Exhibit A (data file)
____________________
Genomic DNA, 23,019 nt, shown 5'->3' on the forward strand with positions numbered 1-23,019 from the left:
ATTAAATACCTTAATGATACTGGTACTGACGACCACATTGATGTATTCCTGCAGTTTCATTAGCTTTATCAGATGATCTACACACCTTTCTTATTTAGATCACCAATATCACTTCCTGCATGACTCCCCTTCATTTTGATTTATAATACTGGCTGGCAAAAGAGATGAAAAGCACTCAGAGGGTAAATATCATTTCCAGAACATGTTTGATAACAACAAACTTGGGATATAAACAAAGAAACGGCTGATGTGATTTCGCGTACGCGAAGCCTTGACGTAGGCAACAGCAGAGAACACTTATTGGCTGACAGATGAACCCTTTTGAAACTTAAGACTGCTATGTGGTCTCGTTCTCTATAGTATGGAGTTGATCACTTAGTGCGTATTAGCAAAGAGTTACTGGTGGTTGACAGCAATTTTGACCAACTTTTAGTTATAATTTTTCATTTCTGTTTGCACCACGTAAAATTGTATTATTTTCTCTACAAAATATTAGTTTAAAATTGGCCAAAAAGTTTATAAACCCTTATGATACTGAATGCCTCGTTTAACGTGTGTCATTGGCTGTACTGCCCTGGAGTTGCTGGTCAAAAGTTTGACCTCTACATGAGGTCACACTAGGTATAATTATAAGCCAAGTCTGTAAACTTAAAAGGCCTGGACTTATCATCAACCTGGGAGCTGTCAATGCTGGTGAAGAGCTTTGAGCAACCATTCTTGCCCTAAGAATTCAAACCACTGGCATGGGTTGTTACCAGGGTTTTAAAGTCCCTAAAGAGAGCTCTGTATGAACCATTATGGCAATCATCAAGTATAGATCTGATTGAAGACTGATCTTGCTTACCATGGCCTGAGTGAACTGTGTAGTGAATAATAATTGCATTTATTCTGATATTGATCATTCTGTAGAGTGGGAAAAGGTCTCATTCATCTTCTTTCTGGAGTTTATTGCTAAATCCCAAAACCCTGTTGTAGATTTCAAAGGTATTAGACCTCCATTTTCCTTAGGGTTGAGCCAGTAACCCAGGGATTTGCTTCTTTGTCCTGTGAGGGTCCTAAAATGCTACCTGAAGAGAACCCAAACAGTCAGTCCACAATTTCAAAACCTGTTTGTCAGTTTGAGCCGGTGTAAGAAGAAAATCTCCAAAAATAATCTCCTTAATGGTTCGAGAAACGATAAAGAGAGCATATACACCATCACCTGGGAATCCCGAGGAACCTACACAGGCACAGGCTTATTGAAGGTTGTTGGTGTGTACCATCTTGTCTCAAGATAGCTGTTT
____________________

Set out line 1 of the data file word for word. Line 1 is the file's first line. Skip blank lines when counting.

Genomic DNA, 23,019 nt, shown 5'->3' on the forward strand with positions numbered 1-23,019 from the left: